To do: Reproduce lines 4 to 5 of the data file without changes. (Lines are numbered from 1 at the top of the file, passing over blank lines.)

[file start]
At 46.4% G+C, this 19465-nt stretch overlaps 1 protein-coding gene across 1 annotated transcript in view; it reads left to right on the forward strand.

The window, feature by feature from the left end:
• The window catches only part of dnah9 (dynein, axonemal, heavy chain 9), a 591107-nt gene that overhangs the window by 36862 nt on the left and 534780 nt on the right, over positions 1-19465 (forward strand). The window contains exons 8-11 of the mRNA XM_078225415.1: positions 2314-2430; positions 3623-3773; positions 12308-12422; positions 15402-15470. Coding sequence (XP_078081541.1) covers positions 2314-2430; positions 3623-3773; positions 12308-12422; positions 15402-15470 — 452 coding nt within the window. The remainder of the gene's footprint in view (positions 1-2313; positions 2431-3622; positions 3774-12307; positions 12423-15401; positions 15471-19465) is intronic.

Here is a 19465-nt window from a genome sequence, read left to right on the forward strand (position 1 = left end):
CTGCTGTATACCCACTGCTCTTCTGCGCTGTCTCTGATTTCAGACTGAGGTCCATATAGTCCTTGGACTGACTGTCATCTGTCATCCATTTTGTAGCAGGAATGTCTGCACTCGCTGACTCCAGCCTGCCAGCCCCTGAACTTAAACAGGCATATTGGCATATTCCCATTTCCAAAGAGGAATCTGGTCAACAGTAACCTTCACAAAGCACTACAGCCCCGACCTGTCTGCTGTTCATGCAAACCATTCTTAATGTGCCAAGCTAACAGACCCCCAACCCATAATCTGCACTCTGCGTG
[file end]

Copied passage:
Here is a 19465-nt window from a genome sequence, read left to right on the forward strand (position 1 = left end):
CTGCTGTATACCCACTGCTCTTCTGCGCTGTCTCTGATTTCAGACTGAGGTCCATATAGTCCTTGGACTGACTGTCATCTGTCATCCATTTTGTAGCAGGAATGTCTGCACTCGCTGACTCCAGCCTGCCAGCCCCTGAACTTAAACAGGCATATTGGCATATTCCCATTTCCAAAGAGGAATCTGGTCAACAGTAACCTTCACAAAGCACTACAGCCCCGACCTGTCTGCTGTTCATGCAAACCATTCTTAATGTGCCAAGCTAACAGACCCCCAACCCATAATCTGCACTCTGCGTG